This post details how the work of Icebreaker One supports the National Data Strategy and its New Direction.

Central to the UK’s strategy is the acknowledgement that the usage of data “is limited by barriers to its access – such as when data is hoarded, when access rights are unclear or when organisations do not make good use of the data they already have”.

Icebreaker One (IB1) exists to unlock access to data with clear access rights. IB1 works with organisations on use-cases that enable the better use of data they, and their peers, already have: making it fit-for-purpose for a digitalised age and future-ready for the continuous, rapid expansion of data-enabled services.

What does success look like?

  1. Operational open marketplaces for data that address the needs of sectors most relevant to Net Zero
    (Energy, Transport, Water, Agriculture and the Built World).
  2. Mechanisms to manage Search and Access Control in a distributed, decentralised market using a minimum-viable centralised service to enable coordination and action. 
  3. Mechanisms to deliver neutral co-developed solutions that address market needs, co-designed with the market and directly aligned with policy.
  4. Mechanisms to deliver open standards that address cohesion and interoperability and radically reduce the cost of secure data sharing.
  5. Mechanisms to enable risk-managed and cost-effective solutions for compliant commercial data sharing.
  6. Mechanisms to bring industry use-cases to market that address the business models and culture change required for a digitalised system.

How do these success criteria link to the national strategy?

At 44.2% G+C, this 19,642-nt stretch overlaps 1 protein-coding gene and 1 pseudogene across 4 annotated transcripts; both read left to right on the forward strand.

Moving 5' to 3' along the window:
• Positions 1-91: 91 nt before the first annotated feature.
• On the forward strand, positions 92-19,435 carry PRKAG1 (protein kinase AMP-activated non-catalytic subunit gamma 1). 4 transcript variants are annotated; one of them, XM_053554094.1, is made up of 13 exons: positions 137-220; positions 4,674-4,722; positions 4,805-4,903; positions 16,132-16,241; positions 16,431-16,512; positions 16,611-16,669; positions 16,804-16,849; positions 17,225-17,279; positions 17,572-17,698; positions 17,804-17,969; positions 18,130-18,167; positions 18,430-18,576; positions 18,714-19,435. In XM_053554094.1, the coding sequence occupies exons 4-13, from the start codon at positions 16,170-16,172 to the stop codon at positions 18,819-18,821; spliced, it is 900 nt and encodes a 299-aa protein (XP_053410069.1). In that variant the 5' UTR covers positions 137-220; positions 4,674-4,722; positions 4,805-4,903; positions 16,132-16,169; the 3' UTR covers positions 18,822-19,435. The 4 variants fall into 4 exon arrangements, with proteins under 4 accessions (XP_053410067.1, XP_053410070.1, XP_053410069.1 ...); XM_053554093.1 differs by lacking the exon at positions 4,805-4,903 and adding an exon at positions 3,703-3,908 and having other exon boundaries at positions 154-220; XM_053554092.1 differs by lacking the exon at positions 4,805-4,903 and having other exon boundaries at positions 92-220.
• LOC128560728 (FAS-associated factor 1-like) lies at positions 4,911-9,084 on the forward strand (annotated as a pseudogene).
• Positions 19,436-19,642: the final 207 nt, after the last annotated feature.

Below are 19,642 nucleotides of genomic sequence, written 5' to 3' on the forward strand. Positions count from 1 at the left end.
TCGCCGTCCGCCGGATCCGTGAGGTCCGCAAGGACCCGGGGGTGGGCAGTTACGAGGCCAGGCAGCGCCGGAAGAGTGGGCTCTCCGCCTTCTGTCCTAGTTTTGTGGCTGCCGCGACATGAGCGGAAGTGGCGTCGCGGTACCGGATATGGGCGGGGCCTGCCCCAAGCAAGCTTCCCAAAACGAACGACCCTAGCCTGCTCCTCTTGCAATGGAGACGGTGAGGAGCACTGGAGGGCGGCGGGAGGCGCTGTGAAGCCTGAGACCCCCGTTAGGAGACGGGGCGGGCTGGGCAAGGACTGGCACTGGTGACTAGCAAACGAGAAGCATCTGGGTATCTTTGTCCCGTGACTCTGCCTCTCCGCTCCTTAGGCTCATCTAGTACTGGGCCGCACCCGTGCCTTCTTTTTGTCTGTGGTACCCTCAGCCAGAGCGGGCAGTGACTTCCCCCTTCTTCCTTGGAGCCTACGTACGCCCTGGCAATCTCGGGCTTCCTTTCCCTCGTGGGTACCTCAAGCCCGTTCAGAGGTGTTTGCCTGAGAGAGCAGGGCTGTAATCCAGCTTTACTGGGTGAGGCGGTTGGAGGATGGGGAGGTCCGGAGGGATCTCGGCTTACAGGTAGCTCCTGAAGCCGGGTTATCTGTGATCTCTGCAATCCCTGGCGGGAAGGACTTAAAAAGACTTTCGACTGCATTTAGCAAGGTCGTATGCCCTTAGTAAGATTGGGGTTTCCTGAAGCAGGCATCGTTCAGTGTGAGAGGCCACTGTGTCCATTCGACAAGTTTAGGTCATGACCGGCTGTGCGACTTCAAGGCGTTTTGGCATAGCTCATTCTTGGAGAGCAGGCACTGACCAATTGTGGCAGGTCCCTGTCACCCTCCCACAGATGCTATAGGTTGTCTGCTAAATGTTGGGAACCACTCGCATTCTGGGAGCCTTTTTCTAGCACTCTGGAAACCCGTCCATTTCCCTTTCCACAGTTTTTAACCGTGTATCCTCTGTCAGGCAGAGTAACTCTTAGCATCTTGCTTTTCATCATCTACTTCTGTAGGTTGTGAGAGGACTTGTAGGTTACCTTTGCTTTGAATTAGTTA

How Icebreaker One links to the UK’s four strategic pillars

The UK strategy (in bold)has four pillars. Below we provide context on how we support them.

  1. Data foundations: The true value of data can only be fully realised when it is fit for purpose, recorded in standardised formats on modern, future-proof systems and held in a condition that means it is findable, accessible, interoperable and reusable. By improving the quality of the data, we can use it more effectively, and drive better insights and outcomes from its use.
    IB1, working in concert with industry and government, has delivered and is developing the foundations for open standards for data formats that enable them to be findable, accessible, interoperable and reusable. It is also working on measures that will enable data quality to be assessed.
  2. Data skills: To make the best use of data, we must have a wealth of data skills to draw on. That means delivering the right skills through our education system, but also ensuring that people can continue to develop the data skills they need throughout their lives.
    IB1 is delivering collaborative programmes that convene private sector, public sector and third sector actors. We strongly support this pillar as critical to the delivery of the strategy. We recommend that skills development is considered from two perspectives: firstly, developing Data Science skills as a primary discipline and secondly, but as importantly, developing Data Science skills as a component of existing disciplines. For example, as well as providing Data Science resource to a policy maker in a department, the policy maker themselves would benefit from direct training so as to better understand what is, and what isn’t, possible. This knowledge-gap should not be underestimated.
  3. Data availability: For data to have the most effective impact, it needs to be appropriately accessible, mobile and re-usable. That means encouraging better coordination, access to and sharing of data of appropriate quality between organisations in the public, private and third sectors, and ensuring appropriate protections for the flow of data internationally.
    Core to IB1’s mission is the delivery of operational standards, processes and services that enable access to secure data across organisations and jurisdictions. We are working directly with industry, government, regulators and the third sector to understand their needs and rapidly deliver services to market.
  4. Responsible data: As we drive increased use of data, we must ensure that it is used responsibly, in a way that is lawful, secure, fair, ethical, sustainable and accountable, while also supporting innovation and research.